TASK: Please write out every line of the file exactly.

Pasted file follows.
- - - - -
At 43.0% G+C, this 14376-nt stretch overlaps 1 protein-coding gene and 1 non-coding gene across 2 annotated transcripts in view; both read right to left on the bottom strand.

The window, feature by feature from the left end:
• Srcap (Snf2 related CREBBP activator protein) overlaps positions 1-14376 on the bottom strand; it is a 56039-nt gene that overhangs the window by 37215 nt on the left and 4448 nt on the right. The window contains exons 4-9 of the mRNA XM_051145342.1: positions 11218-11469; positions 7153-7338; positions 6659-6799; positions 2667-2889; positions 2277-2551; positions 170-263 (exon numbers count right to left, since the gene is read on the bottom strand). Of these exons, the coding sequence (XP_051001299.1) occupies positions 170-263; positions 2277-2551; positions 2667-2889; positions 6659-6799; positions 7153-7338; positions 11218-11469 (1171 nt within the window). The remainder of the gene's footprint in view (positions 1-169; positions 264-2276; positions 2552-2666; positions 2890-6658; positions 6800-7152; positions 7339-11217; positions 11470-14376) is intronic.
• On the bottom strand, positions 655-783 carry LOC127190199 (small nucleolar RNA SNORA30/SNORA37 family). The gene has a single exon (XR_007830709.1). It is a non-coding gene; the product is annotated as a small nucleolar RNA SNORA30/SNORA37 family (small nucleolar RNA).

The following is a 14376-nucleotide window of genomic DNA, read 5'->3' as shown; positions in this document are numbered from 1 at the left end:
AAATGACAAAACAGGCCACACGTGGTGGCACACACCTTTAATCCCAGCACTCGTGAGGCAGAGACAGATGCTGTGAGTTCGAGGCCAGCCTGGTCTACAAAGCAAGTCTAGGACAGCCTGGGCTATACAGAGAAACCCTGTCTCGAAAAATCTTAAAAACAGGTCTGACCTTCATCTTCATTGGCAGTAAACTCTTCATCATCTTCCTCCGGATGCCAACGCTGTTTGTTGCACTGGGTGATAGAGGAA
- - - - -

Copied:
At 43.0% G+C, this 14376-nt stretch overlaps 1 protein-coding gene and 1 non-coding gene across 2 annotated transcripts in view; both read right to left on the bottom strand.

The window, feature by feature from the left end:
• Srcap (Snf2 related CREBBP activator protein) overlaps positions 1-14376 on the bottom strand; it is a 56039-nt gene that overhangs the window by 37215 nt on the left and 4448 nt on the right. The window contains exons 4-9 of the mRNA XM_051145342.1: positions 11218-11469; positions 7153-7338; positions 6659-6799; positions 2667-2889; positions 2277-2551; positions 170-263 (exon numbers count right to left, since the gene is read on the bottom strand). Of these exons, the coding sequence (XP_051001299.1) occupies positions 170-263; positions 2277-2551; positions 2667-2889; positions 6659-6799; positions 7153-7338; positions 11218-11469 (1171 nt within the window). The remainder of the gene's footprint in view (positions 1-169; positions 264-2276; positions 2552-2666; positions 2890-6658; positions 6800-7152; positions 7339-11217; positions 11470-14376) is intronic.
• On the bottom strand, positions 655-783 carry LOC127190199 (small nucleolar RNA SNORA30/SNORA37 family). The gene has a single exon (XR_007830709.1). It is a non-coding gene; the product is annotated as a small nucleolar RNA SNORA30/SNORA37 family (small nucleolar RNA).

The following is a 14376-nucleotide window of genomic DNA, read 5'->3' as shown; positions in this document are numbered from 1 at the left end:
AAATGACAAAACAGGCCACACGTGGTGGCACACACCTTTAATCCCAGCACTCGTGAGGCAGAGACAGATGCTGTGAGTTCGAGGCCAGCCTGGTCTACAAAGCAAGTCTAGGACAGCCTGGGCTATACAGAGAAACCCTGTCTCGAAAAATCTTAAAAACAGGTCTGACCTTCATCTTCATTGGCAGTAAACTCTTCATCATCTTCCTCCGGATGCCAACGCTGTTTGTTGCACTGGGTGATAGAGGAA